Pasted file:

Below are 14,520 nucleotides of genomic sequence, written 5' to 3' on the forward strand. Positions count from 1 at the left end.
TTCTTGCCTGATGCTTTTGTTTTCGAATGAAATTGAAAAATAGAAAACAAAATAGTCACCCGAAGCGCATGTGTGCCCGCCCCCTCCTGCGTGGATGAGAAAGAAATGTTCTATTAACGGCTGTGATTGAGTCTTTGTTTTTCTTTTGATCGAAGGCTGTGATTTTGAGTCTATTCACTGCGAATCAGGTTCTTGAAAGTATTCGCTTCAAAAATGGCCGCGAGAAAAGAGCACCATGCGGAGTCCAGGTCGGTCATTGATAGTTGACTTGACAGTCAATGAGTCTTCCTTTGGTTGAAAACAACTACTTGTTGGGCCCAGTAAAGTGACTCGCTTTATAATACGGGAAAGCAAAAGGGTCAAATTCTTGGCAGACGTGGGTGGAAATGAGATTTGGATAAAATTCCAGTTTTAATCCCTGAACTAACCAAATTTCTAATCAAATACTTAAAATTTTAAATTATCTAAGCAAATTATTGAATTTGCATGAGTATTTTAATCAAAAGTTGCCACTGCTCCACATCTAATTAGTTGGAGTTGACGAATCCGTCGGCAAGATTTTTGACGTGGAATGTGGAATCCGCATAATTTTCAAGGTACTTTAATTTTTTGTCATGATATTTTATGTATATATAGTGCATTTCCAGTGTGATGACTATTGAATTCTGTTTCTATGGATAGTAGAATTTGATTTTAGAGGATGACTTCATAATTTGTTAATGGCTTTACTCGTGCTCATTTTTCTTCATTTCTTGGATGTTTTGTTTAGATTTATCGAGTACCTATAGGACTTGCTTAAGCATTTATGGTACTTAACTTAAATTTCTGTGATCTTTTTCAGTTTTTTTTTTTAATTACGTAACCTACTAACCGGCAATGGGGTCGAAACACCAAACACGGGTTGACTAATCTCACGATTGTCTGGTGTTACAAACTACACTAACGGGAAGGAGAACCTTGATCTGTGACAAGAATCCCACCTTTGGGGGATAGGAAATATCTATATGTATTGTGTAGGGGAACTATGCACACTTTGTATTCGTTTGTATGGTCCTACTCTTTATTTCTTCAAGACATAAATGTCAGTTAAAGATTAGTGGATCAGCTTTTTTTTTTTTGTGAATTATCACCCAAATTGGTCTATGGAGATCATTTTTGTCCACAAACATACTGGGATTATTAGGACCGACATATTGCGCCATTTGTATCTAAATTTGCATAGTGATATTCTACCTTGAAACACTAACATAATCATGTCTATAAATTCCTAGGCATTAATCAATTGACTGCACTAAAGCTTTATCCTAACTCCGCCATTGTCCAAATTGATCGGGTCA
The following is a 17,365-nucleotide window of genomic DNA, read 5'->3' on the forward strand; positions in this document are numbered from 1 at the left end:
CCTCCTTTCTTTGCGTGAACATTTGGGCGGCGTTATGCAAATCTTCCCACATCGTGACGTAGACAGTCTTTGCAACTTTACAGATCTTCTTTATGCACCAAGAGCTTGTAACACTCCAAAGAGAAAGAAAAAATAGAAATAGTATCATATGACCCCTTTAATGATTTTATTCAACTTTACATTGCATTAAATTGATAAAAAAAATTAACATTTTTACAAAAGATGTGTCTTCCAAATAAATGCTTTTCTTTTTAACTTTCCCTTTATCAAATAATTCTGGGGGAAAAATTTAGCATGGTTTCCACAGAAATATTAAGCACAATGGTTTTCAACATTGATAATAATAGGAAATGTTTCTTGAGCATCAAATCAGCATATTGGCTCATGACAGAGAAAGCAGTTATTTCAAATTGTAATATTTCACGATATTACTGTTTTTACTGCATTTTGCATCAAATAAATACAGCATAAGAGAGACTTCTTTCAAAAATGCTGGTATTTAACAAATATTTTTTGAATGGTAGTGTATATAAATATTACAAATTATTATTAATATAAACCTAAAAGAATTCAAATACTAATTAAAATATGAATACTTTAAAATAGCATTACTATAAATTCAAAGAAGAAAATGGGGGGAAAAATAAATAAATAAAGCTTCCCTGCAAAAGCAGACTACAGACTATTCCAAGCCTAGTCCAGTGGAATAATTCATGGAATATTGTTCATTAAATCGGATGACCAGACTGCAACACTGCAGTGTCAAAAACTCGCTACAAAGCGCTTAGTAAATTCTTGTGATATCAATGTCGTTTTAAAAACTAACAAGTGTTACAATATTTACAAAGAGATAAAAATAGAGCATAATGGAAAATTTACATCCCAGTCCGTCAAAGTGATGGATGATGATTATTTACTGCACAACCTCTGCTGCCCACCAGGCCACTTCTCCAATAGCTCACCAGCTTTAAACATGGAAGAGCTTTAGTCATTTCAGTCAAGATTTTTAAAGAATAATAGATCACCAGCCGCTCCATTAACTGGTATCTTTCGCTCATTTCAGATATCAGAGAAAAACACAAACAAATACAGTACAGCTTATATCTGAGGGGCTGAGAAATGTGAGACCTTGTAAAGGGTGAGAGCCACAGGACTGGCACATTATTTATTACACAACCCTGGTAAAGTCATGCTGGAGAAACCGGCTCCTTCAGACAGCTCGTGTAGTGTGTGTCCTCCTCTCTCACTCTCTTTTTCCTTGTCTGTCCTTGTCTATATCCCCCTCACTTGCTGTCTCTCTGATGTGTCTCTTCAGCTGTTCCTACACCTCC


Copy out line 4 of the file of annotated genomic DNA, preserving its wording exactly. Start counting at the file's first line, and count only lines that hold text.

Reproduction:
CCTCCTTTCTTTGCGTGAACATTTGGGCGGCGTTATGCAAATCTTCCCACATCGTGACGTAGACAGTCTTTGCAACTTTACAGATCTTCTTTATGCACCAAGAGCTTGTAACACTCCAAAGAGAAAGAAAAAATAGAAATAGTATCATATGACCCCTTTAATGATTTTATTCAACTTTACATTGCATTAAATTGATAAAAAAAATTAACATTTTTACAAAAGATGTGTCTTCCAAATAAATGCTTTTCTTTTTAACTTTCCCTTTATCAAATAATTCTGGGGGAAAAATTTAGCATGGTTTCCACAGAAATATTAAGCACAATGGTTTTCAACATTGATAATAATAGGAAATGTTTCTTGAGCATCAAATCAGCATATTGGCTCATGACAGAGAAAGCAGTTATTTCAAATTGTAATATTTCACGATATTACTGTTTTTACTGCATTTTGCATCAAATAAATACAGCATAAGAGAGACTTCTTTCAAAAATGCTGGTATTTAACAAATATTTTTTGAATGGTAGTGTATATAAATATTACAAATTATTATTAATATAAACCTAAAAGAATTCAAATACTAATTAAAATATGAATACTTTAAAATAGCATTACTATAAATTCAAAGAAGAAAATGGGGGGAAAAATAAATAAATAAAGCTTCCCTGCAAAAGCAGACTACAGACTATTCCAAGCCTAGTCCAGTGGAATAATTCATGGAATATTGTTCATTAAATCGGATGACCAGACTGCAACACTGCAGTGTCAAAAACTCGCTACAAAGCGCTTAGTAAATTCTTGTGATATCAATGTCGTTTTAAAAACTAACAAGTGTTACAATATTTACAAAGAGATAAAAATAGAGCATAATGGAAAATTTACATCCCAGTCCGTCAAAGTGATGGATGATGATTATTTACTGCACAACCTCTGCTGCCCACCAGGCCACTTCTCCAATAGCTCACCAGCTTTAAACATGGAAGAGCTTTAGTCATTTCAGTCAAGATTTTTAAAGAATAATAGATCACCAGCCGCTCCATTAACTGGTATCTTTCGCTCATTTCAGATATCAGAGAAAAACACAAACAAATACAGTACAGCTTATATCTGAGGGGCTGAGAAATGTGAGACCTTGTAAAGGGTGAGAGCCACAGGACTGGCACATTATTTATTACACAACCCTGGTAAAGTCATGCTGGAGAAACCGGCTCCTTCAGACAGCTCGTGTAGTGTGTGTCCTCCTCTCTCACTCTCTTTTTCCTTGTCTGTCCTTGTCTATATCCCCCTCACTTGCTGTCTCTCTGATGTGTCTCTTCAGCTGTTCCTACACCTCC